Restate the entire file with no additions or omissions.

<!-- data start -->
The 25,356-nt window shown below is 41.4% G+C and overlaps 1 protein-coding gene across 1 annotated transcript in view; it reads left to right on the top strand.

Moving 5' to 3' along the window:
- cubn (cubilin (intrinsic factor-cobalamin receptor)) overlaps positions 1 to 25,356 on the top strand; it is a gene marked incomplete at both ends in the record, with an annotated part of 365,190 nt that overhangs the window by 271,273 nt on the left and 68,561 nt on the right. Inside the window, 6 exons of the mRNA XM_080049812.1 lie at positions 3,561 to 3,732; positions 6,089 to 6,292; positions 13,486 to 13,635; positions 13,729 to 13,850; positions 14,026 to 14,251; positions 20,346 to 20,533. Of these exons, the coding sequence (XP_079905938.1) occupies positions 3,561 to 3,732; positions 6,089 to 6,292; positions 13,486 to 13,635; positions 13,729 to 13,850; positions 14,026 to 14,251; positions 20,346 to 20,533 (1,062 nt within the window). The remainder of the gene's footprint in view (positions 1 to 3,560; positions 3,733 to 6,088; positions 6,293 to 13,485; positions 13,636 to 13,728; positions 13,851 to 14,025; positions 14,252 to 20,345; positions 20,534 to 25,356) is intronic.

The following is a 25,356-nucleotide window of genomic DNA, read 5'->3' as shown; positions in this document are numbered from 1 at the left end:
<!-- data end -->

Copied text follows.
The 25,356-nt window shown below is 41.4% G+C and overlaps 1 protein-coding gene across 1 annotated transcript in view; it reads left to right on the top strand.

Moving 5' to 3' along the window:
- cubn (cubilin (intrinsic factor-cobalamin receptor)) overlaps positions 1 to 25,356 on the top strand; it is a gene marked incomplete at both ends in the record, with an annotated part of 365,190 nt that overhangs the window by 271,273 nt on the left and 68,561 nt on the right. Inside the window, 6 exons of the mRNA XM_080049812.1 lie at positions 3,561 to 3,732; positions 6,089 to 6,292; positions 13,486 to 13,635; positions 13,729 to 13,850; positions 14,026 to 14,251; positions 20,346 to 20,533. Of these exons, the coding sequence (XP_079905938.1) occupies positions 3,561 to 3,732; positions 6,089 to 6,292; positions 13,486 to 13,635; positions 13,729 to 13,850; positions 14,026 to 14,251; positions 20,346 to 20,533 (1,062 nt within the window). The remainder of the gene's footprint in view (positions 1 to 3,560; positions 3,733 to 6,088; positions 6,293 to 13,485; positions 13,636 to 13,728; positions 13,851 to 14,025; positions 14,252 to 20,345; positions 20,534 to 25,356) is intronic.

The following is a 25,356-nucleotide window of genomic DNA, read 5'->3' as shown; positions in this document are numbered from 1 at the left end: